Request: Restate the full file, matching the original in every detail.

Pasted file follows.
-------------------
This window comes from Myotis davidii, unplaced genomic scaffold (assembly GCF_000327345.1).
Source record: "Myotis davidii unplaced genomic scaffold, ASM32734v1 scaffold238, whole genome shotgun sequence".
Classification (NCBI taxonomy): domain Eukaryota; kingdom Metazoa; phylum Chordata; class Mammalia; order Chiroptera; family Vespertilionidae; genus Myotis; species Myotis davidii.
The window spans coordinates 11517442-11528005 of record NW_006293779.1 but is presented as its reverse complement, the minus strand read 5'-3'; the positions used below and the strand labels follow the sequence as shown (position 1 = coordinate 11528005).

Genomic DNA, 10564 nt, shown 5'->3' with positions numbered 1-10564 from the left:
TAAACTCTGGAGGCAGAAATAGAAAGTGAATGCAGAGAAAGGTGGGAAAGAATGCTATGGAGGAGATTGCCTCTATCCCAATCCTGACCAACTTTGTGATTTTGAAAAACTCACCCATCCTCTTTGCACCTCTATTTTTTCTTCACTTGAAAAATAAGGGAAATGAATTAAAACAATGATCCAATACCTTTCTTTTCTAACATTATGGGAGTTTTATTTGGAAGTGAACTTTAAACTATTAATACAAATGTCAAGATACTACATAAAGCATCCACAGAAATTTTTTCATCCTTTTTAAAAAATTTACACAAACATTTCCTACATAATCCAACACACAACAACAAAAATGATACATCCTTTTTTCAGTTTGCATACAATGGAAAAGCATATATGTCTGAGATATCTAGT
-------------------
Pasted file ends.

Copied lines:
This window comes from Myotis davidii, unplaced genomic scaffold (assembly GCF_000327345.1).
Source record: "Myotis davidii unplaced genomic scaffold, ASM32734v1 scaffold238, whole genome shotgun sequence".
Classification (NCBI taxonomy): domain Eukaryota; kingdom Metazoa; phylum Chordata; class Mammalia; order Chiroptera; family Vespertilionidae; genus Myotis; species Myotis davidii.
The window spans coordinates 11517442-11528005 of record NW_006293779.1 but is presented as its reverse complement, the minus strand read 5'-3'; the positions used below and the strand labels follow the sequence as shown (position 1 = coordinate 11528005).

Genomic DNA, 10564 nt, shown 5'->3' with positions numbered 1-10564 from the left:
TAAACTCTGGAGGCAGAAATAGAAAGTGAATGCAGAGAAAGGTGGGAAAGAATGCTATGGAGGAGATTGCCTCTATCCCAATCCTGACCAACTTTGTGATTTTGAAAAACTCACCCATCCTCTTTGCACCTCTATTTTTTCTTCACTTGAAAAATAAGGGAAATGAATTAAAACAATGATCCAATACCTTTCTTTTCTAACATTATGGGAGTTTTATTTGGAAGTGAACTTTAAACTATTAATACAAATGTCAAGATACTACATAAAGCATCCACAGAAATTTTTTCATCCTTTTTAAAAAATTTACACAAACATTTCCTACATAATCCAACACACAACAACAAAAATGATACATCCTTTTTTCAGTTTGCATACAATGGAAAAGCATATATGTCTGAGATATCTAGT